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  1. #1
    Join Date
    May 2002
    Posts
    9,564

    Manufacturer control problem

    If you were a manufacturer and you had a product that was crashing and bringing down the network how would you handle the situation?

    Here's the scenario. We have some product in a building. Access control. It's a retrofit from an existing system and new addition. The old system doesn't have the capacity, but works solid. So out go the old controllers and in with the new ones.

    System gets larger and starts crashing. Manufacturer initially blames database creation and power/interference problems. Manufacturer's software is the database tool.

    Finally after some time of going through IM's with their software techs and tech support trying various solutions. They weren't going to send anybody until the CEO has a conversation with the owner asking him why it's so critical the doors work.... (as if --- ridiculous) Results aren't any different.

    Finally, after weeks of this their guy (I respect him) comes out and re-does the whole system. It seems to work but goes back to crashing again. Doesn't matter if the controllers are on the network or if you pull network and let them run standalone.

    I have their software engineer(s) saying that there is some onboard issues whereby the controller locks up (loops) and also some issues with larger network configurations... (not that this is) The guy onsite sees issues and says "not right". However, they are holding to the existing "environment" ie; power supply and interference must be playing a part.

    In the meantime the customer has made plans to rip the stuff out because they have their tenants (many attorneys) very hot. So they do. What choice do they have? They get another company to install different product. The new stuff is working in the same environment, no problems. So, you have the old system that worked and the new system that works, but not the product from the manufacturer we represent.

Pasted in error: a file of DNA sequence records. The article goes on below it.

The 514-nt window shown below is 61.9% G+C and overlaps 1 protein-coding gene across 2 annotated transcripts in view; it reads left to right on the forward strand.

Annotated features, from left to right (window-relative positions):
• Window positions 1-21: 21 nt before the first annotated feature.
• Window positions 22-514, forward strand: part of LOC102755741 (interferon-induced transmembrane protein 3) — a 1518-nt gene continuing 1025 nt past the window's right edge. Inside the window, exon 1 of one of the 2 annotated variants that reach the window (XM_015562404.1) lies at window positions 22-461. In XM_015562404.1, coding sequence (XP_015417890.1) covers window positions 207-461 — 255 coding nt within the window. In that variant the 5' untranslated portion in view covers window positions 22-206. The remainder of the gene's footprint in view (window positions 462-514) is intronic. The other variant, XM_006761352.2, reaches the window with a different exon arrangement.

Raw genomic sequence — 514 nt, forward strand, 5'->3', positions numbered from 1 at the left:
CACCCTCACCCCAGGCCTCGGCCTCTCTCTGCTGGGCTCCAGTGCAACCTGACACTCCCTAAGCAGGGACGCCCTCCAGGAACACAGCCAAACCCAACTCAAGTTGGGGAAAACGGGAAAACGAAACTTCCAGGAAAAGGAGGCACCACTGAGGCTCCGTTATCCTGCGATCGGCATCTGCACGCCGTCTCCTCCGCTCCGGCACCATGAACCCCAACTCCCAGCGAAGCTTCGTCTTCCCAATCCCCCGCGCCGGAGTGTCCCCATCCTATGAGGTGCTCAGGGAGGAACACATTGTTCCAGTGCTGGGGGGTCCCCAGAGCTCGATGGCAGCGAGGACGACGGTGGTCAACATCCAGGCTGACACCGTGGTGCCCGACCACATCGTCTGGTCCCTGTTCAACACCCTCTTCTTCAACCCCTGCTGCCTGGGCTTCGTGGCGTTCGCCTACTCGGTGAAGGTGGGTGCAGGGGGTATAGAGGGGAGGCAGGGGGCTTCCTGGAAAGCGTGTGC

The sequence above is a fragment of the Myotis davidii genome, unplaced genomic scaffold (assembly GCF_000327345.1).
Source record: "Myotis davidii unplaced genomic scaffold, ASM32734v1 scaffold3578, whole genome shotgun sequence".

The building owner wants the manufacturer to pay for the required staff and security guard labor and pay for the controllers/installation.

    Here's the CEO's position (so he says):

    He takes "no position" on the status of the controllers.
    He is willing to take the controllers back at cost and pay for shipping.
    He will pay the related damage costs for the staff and security.

    .....and the part that gets me is that he's willing to screw his representative in the ground and not cover any costs in regards to installation and sale on controllers or negotiate any type of deal to help us spread out the hit over time.

    So, now we have some damaged reputation to deal with along with getting the screw from the company we represent. Plus, we literally have a couple hundred hours on trying to keep the system online all the while the problems really aren't anything we can access to fix.

    As far as I'm concerned, if your product has a problem, you suck it up and take care of the situation. If their product worked, it would still be installed.

    This guy is attempting to cut and run in my opinion.

    Thoughts?

  2. #2
    Join Date
    Mar 2005
    Location
    Virginia
    Posts
    1,144
    Circon?

  3. #3
    Join Date
    Jan 2007
    Posts
    735
    Tell us who? You run no liability as you are only explaining a situation.

  4. #4
    Join Date
    Mar 2003
    Location
    NY
    Posts
    2,145
    To state the obvious, I think you need to find a new product line to represent. I would also have a chat with a lawyer.
    If nothing else, you can give them plenty of free 'advertising' here and on the other controls sites.

  5. #5
    Join Date
    Jun 2005
    Location
    Ohio
    Posts
    1,720
    I know of one hospital job put in with one of the big DDC manufacturersjc that didn't work for 3 months after installation. They flew in people from all over the country to try and get it working. The hospital had to have a 24 hour fire watch for all that time also.